[Sdpg] PR/Sun Oct 21 6:30pm/Visions of a 21st Century Food System~Inviting Food & Agriculture Back Into Our Cities Santa Barbara
Wesley Roe and Santa Barbara Permaculture Network
lakinroe at silcom.com
Thu Oct 11 05:24:27 PDT 2012
SBCC Center for Sustainability "Cities As the Solution" series:
Visions of a 21st Century Food System~
Inviting Food & Agriculture Back Into Our Cities
Evening Talk, Sunday October 21, 6:30-9pm, 2012
with Seattle City Councilmember
Fe Bland Auditorium, SBCC West Campus
/W/hat Makes a Great Food City?
With more than 50% of the worlds population now living in cities,
sustainability & good ecological design for *resilient local food
systems* has never been more important. In the 21st Century, with
innovative policy and design strategies, there is an opportunity to
re-invite food and food growing back into our cities, while solving some
of the planets most pressing problems.
Join *Seattle City Councilmember Richard Conlin* as he shares the
strategies of *Seattle's Local Food Action Initiative,* passed in 2008,
that envisions an exciting new urban agriculture model that is good for
the economy, the environment, and our health.
Urban agriculture is a creative response to dwindling resources. *Access
to food is one of the most fundamental needs of a community*, but is
seldom addressed by local governments. Using the recently published
/Good Laws, Good Food/ document by Harvard Law School/Food Law & Policy
Clinic, Richard Conlin explores the legal structures that help or hinder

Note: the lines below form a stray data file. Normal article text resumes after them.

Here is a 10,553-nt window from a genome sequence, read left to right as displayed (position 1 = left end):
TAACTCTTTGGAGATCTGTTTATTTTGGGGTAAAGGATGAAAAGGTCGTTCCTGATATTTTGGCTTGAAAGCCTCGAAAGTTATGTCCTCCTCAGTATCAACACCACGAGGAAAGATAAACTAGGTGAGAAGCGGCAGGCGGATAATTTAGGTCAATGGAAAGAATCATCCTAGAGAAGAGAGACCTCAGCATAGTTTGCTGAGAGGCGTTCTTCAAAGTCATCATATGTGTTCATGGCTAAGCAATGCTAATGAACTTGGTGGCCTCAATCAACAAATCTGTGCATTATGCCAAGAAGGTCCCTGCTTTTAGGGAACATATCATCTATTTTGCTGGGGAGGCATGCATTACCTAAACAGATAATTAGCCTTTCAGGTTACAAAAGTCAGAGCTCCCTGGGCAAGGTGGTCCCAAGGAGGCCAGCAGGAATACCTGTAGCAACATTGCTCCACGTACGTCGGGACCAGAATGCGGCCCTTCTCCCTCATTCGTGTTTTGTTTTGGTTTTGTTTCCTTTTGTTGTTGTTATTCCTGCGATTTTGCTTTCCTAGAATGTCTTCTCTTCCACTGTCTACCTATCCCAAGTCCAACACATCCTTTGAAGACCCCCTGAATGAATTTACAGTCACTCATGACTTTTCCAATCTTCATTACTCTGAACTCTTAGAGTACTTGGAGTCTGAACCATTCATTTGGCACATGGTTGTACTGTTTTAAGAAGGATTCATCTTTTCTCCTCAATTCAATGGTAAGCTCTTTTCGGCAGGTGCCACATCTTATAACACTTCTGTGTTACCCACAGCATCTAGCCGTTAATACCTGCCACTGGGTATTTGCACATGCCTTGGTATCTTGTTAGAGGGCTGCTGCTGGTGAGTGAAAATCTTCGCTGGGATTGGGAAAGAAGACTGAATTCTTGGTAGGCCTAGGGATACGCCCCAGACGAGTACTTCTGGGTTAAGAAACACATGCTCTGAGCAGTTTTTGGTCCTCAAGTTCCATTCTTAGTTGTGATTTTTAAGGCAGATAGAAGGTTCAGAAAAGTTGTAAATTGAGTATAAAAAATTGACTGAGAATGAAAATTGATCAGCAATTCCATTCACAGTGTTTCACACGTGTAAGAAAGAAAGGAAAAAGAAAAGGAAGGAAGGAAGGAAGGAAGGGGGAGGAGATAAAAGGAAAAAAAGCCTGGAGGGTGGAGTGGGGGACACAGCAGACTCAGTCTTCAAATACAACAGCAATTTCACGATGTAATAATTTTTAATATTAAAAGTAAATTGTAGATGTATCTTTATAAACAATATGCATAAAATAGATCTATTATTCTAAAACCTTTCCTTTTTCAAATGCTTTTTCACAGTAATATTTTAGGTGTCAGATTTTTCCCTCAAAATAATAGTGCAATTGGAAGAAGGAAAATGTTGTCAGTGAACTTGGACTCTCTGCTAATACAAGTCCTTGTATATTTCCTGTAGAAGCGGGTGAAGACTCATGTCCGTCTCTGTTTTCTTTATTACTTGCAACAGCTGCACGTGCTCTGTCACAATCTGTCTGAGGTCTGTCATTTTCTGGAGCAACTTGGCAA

local food production in cities. Also shared will be examples of state
and local Food Policy Councils around the country with diverse
stakeholders that have come together to forge a response aimed at
strengthening local & regional food systems.
Richard Conlin was first elected to the Seattle City Council in 1997
after many years of public service with Seattle-based community
organizations. In 2008 he launched the Local Food Action Initiative to
increase Seattle's access to nutritional foods and strengthen the
security of its food supply. Conlin co-founded Sustainable Seattle in
1991 and is the founding publisher of YES! magazine. He currently
serves on the Board of YES!, the Antioch University Seattle Board of
Trustees, and the Board of Directors of the National League of Cities.
Conlin holds a B.A. in History and a Master's degree in Political Science.
The evening talk takes place on *Sunday, October 21, 6:30pm-9pm, *at the
*Fe Bland Auditorium, Santa Barbara City College West Campus*, 800 Block
of Cliff Drive, Santa Barbara, CA, 93109.* Admission $5. *No
reservations required and parking is free on Sundays.
More info: (805)962-2571, email: sbpcnet at silcom.com,
A panel of community members and politicians follows the talk.
The SBCC Center for Sustainability
*Event Co-sponsors*: Nutiva, Fund for Santa Barbara, Santa Barbara
Permaculture Network, Food Bank of Santa Barbara County, Santa Barbara
Independent, Slow Money SB Chapter, Sojourner, Permaculture Credit
Union, SOL Food, & Island Seed & Feed
_Sunday, Oct 21, 6:30-9pm Evening Talk
Panel members joining Richard Conlin following his talk:
Facilitated by Eric Lohela
Das Williams, State Assemblyman, 35 District
Warren Brush, Co-Founder Quail Springs
Alison Hensley, Co-founder SOL Food Festival
Meg West, member of Goleta Planning Board
Eric Cardenas, Co-founder LOATree, & Santa Barbara & Ventura Ag Futures
Lori Ann David, Eat Your Yard, Santa Barbara Edible Landscape Company
Jasper Eiler, Harvest Santa Barbara
**Sunday Workshop with Richard Conlin
**Good Laws, Good Food with Richard Conlin
Sunday October 21, 2-5pm
BC Forum, Room #222, SBCC West Campus, Admission $20
*Using the recently published /Good Laws, Good Food/ document by Harvard
Law School/Food Law & Policy Clinic,
Richard Conlin explores the legal structures that help or hinder local
food production in cities.
*Seattle Councilmember Richard Conlin
*/Good Laws, Good Food
/*recently published document by the *Harvard Law School/Food Law &
Co-founder, The Community Food Security Coalition (CFSC)
*40 years as a community food activist, writer, and trainer.
Coordinator, SBCC Center for Sustainability
P Please consider the environment before printing this email.
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